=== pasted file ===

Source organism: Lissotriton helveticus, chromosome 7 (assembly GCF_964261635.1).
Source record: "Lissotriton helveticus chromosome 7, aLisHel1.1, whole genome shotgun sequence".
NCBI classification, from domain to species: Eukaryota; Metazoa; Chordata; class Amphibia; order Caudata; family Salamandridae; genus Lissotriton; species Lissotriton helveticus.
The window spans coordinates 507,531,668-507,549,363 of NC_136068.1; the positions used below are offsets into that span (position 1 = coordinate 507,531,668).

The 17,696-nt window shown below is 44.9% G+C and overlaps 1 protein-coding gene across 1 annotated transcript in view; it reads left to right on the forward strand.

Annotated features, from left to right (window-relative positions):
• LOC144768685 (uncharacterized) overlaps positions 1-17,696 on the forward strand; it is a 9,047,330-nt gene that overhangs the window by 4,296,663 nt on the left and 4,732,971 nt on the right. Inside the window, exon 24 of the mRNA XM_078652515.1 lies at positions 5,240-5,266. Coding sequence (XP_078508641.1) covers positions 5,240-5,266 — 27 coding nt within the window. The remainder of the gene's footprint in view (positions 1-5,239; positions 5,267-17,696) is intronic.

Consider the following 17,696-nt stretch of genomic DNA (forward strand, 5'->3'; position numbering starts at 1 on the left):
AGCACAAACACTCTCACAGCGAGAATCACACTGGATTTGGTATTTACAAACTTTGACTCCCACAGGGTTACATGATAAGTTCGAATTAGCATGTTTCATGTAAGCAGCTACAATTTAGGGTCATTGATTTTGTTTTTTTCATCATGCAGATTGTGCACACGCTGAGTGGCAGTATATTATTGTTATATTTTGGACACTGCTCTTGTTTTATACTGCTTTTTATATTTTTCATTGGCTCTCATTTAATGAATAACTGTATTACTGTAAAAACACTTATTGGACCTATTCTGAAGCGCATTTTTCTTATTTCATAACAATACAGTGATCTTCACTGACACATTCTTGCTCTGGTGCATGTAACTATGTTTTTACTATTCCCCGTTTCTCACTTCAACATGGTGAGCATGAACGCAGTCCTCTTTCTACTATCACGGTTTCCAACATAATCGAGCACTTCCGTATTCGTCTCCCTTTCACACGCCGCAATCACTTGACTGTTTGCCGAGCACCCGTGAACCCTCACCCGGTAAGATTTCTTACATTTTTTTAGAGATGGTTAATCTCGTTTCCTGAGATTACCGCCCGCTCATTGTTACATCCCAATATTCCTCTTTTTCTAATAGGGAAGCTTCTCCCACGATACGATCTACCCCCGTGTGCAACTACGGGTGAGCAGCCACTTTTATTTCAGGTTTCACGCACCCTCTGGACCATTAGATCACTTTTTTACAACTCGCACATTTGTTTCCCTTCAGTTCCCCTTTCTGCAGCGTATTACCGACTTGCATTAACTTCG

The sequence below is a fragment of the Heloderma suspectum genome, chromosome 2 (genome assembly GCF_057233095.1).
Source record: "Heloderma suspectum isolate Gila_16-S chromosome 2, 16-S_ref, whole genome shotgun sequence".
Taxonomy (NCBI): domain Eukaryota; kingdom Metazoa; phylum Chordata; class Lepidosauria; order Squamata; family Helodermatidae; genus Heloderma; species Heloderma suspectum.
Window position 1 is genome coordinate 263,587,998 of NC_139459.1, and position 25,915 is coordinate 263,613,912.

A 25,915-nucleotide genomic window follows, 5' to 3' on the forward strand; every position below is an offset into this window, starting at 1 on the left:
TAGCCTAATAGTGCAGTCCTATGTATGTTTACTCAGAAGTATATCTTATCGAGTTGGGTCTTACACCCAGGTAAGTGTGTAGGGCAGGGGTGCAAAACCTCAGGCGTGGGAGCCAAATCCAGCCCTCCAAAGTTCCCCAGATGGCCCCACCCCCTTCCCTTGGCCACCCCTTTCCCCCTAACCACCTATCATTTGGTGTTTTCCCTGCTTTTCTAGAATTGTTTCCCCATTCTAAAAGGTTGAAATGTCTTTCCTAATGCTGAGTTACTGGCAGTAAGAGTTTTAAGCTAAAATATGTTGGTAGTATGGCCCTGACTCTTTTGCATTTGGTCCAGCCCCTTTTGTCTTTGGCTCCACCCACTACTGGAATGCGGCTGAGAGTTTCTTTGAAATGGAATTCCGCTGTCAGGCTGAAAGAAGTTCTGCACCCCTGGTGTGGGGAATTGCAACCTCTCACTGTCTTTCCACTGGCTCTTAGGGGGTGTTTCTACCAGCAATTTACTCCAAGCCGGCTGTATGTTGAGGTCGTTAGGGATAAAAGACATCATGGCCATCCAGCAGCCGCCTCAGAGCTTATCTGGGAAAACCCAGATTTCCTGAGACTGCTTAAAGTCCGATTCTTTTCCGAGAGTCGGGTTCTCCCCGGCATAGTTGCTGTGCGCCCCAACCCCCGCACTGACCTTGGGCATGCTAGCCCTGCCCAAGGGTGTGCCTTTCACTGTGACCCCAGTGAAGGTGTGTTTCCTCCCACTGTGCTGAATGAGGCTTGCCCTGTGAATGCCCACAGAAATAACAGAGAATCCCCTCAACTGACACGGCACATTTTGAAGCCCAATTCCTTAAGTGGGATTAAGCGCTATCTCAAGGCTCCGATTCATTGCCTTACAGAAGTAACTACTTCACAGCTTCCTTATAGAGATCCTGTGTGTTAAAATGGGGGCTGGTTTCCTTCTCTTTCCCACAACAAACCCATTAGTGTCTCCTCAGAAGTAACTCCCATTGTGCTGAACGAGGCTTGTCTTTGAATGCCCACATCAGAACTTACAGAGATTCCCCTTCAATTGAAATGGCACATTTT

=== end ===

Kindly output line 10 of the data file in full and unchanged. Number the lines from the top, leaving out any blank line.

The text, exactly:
The sequence below is a fragment of the Heloderma suspectum genome, chromosome 2 (genome assembly GCF_057233095.1).